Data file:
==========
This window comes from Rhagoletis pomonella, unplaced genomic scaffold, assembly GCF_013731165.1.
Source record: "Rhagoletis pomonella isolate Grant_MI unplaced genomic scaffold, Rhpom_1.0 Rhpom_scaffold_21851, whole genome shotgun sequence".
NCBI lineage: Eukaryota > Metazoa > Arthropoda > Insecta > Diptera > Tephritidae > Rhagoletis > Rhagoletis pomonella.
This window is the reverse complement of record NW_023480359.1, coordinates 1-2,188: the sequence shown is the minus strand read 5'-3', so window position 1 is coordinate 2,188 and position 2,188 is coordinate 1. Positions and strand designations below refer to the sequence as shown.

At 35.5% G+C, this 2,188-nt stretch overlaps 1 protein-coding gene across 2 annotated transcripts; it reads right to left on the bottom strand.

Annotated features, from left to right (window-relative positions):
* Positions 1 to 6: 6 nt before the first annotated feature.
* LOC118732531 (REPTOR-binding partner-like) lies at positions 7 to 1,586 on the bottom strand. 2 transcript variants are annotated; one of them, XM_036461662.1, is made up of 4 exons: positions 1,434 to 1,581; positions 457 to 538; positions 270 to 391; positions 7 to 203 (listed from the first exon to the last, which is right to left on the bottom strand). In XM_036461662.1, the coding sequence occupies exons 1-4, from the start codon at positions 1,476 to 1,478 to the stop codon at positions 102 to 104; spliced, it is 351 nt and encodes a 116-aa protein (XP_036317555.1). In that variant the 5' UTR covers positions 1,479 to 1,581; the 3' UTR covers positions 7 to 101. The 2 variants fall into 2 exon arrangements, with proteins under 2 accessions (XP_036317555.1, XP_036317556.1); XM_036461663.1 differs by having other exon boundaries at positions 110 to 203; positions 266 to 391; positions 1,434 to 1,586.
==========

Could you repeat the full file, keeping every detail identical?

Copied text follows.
This window comes from Rhagoletis pomonella, unplaced genomic scaffold, assembly GCF_013731165.1.
Source record: "Rhagoletis pomonella isolate Grant_MI unplaced genomic scaffold, Rhpom_1.0 Rhpom_scaffold_21851, whole genome shotgun sequence".
NCBI lineage: Eukaryota > Metazoa > Arthropoda > Insecta > Diptera > Tephritidae > Rhagoletis > Rhagoletis pomonella.
This window is the reverse complement of record NW_023480359.1, coordinates 1-2,188: the sequence shown is the minus strand read 5'-3', so window position 1 is coordinate 2,188 and position 2,188 is coordinate 1. Positions and strand designations below refer to the sequence as shown.

At 35.5% G+C, this 2,188-nt stretch overlaps 1 protein-coding gene across 2 annotated transcripts; it reads right to left on the bottom strand.

Annotated features, from left to right (window-relative positions):
* Positions 1 to 6: 6 nt before the first annotated feature.
* LOC118732531 (REPTOR-binding partner-like) lies at positions 7 to 1,586 on the bottom strand. 2 transcript variants are annotated; one of them, XM_036461662.1, is made up of 4 exons: positions 1,434 to 1,581; positions 457 to 538; positions 270 to 391; positions 7 to 203 (listed from the first exon to the last, which is right to left on the bottom strand). In XM_036461662.1, the coding sequence occupies exons 1-4, from the start codon at positions 1,476 to 1,478 to the stop codon at positions 102 to 104; spliced, it is 351 nt and encodes a 116-aa protein (XP_036317555.1). In that variant the 5' UTR covers positions 1,479 to 1,581; the 3' UTR covers positions 7 to 101. The 2 variants fall into 2 exon arrangements, with proteins under 2 accessions (XP_036317555.1, XP_036317556.1); XM_036461663.1 differs by having other exon boundaries at positions 110 to 203; positions 266 to 391; positions 1,434 to 1,586.